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The Effects Of The World Defense Industry And Us Military Aid To Israel On The Israeli Defense Industry: A Differentiated Products Model

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  • Yoad Shefi
  • Asher Tishler
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    Abstract

    This paper models the interactions between the defense industry market structure and the defense needs of Israel, the USA and Western Europe, which produce several heterogeneous defense goods. The model specifies that the defense industries of the US and Europe are 'large' while that of Israel is 'small'. The US military aid to Israel is also an integral part of the model. The results show that net defense costs of Israel are minimal when the number of its defense firms is one. The model predicts that an increase in US military aid reduces Israel's government expenditure, its defense industry's profits and its net defense costs.

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    File URL: http://www.tandfonline.com/doi/abs/10.1080/10242690500167759
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    Bibliographic Info

    Article provided by Taylor & Francis Journals in its journal Defence and Peace Economics.

    Volume (Year): 16 (2005)
    Issue (Month): 6 ()
    Pages: 427-448

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    Handle: RePEc:taf:defpea:v:16:y:2005:i:6:p:427-448

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    Web page: http://www.tandfonline.com/GDPE20

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    Related research

    Keywords: Defense industry; Security levels; US military aid; Net defense cost; Industry profits;

    References

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    Please report citation or reference errors to , or , if you are the registered author of the cited work, log in to your RePEc Author Service profile, click on "citations" and make appropriate adjustments.:
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    1. Sandler,Todd & Hartley,Keith, 1995. "The Economics of Defense," Cambridge Books, Cambridge University Press, number 9780521447287, December.
    2. Anderton, Charles H., 1995. "Economics of arms trade," Handbook of Defense Economics, in: Keith Hartley & Todd Sandler (ed.), Handbook of Defense Economics, edition 1, volume 1, chapter 18, pages 523-561 Elsevier.
    3. Orlando I. Balboa & Andrew F. Daughety & Jennifer F. Reinganum, 2004. "Market Structure and the Demand for Free Trade," Journal of Economics & Management Strategy, Wiley Blackwell, vol. 13(1), pages 125-150, 03.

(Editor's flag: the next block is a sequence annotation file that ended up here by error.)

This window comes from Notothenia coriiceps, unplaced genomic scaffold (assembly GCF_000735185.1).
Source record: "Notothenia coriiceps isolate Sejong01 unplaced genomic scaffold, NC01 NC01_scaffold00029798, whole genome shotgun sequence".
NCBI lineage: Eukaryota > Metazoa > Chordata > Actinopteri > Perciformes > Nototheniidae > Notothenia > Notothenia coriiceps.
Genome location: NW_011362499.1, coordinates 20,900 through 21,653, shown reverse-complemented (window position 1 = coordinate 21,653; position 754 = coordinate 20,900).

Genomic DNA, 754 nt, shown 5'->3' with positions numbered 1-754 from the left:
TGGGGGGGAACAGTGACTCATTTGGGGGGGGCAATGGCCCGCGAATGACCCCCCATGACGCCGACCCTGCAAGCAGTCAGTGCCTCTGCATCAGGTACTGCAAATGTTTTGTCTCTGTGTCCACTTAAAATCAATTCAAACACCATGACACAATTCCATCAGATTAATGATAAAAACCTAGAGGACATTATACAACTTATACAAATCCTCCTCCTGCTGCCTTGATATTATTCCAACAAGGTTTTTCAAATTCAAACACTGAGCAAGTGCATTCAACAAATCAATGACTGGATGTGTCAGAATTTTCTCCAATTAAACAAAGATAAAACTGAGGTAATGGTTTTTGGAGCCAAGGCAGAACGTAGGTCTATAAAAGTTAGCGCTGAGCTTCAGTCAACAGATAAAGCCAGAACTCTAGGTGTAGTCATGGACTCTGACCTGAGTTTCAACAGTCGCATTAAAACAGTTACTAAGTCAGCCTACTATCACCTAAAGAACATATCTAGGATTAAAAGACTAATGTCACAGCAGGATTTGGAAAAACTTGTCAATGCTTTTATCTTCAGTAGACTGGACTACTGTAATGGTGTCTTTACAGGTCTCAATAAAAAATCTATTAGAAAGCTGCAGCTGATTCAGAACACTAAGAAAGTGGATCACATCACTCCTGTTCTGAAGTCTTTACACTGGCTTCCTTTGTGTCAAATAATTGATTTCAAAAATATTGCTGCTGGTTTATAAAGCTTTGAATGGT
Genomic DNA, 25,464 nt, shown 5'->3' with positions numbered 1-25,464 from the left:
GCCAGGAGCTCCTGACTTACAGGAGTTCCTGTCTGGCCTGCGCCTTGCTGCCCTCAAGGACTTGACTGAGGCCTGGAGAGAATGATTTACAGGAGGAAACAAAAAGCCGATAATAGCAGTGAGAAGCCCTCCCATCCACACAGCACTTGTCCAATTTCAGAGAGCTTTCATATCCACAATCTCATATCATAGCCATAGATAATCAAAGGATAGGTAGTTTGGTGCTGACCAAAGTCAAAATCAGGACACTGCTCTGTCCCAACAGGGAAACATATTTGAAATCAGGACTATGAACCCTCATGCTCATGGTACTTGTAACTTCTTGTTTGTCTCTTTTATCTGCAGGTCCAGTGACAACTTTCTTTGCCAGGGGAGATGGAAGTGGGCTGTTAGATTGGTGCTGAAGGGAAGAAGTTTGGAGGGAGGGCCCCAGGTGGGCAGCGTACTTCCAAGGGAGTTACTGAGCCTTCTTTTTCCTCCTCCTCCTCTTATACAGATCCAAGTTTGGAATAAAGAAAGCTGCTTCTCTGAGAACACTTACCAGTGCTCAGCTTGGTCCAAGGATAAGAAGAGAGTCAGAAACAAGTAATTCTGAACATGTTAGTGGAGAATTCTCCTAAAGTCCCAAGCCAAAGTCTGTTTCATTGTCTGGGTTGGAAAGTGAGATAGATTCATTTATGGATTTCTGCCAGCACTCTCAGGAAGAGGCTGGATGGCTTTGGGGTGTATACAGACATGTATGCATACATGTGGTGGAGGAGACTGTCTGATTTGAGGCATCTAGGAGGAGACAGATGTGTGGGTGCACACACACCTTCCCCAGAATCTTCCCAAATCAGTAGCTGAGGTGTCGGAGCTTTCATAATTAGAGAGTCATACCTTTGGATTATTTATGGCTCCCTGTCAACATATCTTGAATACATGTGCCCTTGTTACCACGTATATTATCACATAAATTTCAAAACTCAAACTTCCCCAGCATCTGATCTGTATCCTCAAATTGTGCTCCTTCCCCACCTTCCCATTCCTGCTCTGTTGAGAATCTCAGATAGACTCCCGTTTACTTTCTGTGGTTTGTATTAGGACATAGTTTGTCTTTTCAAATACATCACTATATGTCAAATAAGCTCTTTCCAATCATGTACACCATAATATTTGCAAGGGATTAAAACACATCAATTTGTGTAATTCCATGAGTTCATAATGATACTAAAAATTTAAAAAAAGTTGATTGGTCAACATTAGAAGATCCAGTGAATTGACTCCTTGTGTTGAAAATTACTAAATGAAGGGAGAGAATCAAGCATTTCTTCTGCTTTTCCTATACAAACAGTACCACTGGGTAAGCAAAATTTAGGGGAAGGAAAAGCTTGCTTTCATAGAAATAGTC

4. Garcia-Alonso, M.C., 1998. "The role of Technology Security in a Model of Trade with Horizontal Differentiation," UFAE and IAE Working Papers 423.98, Unitat de Fonaments de l'Anàlisi Econòmica (UAB) and Institut d'Anàlisi Econòmica (CSIC).
    5. Mary Carmen Garcia-Alonso, 1999. "Price competition in a model of arms trade," Defence and Peace Economics, Taylor & Francis Journals, vol. 10(3), pages 273-303.
    6. Levine, Paul L & Sen, Somnath & Smith, Ron P, 1993. "The Economics of the International Arms Trade," CEPR Discussion Papers 770, C.E.P.R. Discussion Papers.
    7. Kobi Kagan & Asher Tishler & Avi Weiss, 2005. "On The Use Of Terror Weapons Versus Modern Weapon Systems In An Arms Race Between Developed And Less Developed Countries," Defence and Peace Economics, Taylor & Francis Journals, vol. 16(5), pages 331-346.
    8. María del Carmen García-Alonso & Keith Hartley, 1999. "Export Controls, Market Structure and International Coordination," Studies in Economics 9908, Department of Economics, University of Kent.
    9. Levine, Paul & Smith, Ron, 1995. "The Arms Trade and Arms Control," Economic Journal, Royal Economic Society, vol. 105(429), pages 471-84, March.
    10. Miyagiwa, Kaz, 1991. "Oligopoly and Discriminatory Government Procurement Policy," American Economic Review, American Economic Association, vol. 81(5), pages 1320-28, December.
    11. Perry, Martin K & Porter, Robert H, 1985. "Oligopoly and the Incentive for Horizontal Merger," American Economic Review, American Economic Association, vol. 75(1), pages 219-27, March.
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    Cited by:
    1. Abraham Carmeli & David Waldman, 2010. "Leadership, behavioral context, and the performance of work groups in a knowledge-intensive setting," The Journal of Technology Transfer, Springer, vol. 35(4), pages 384-400, August.

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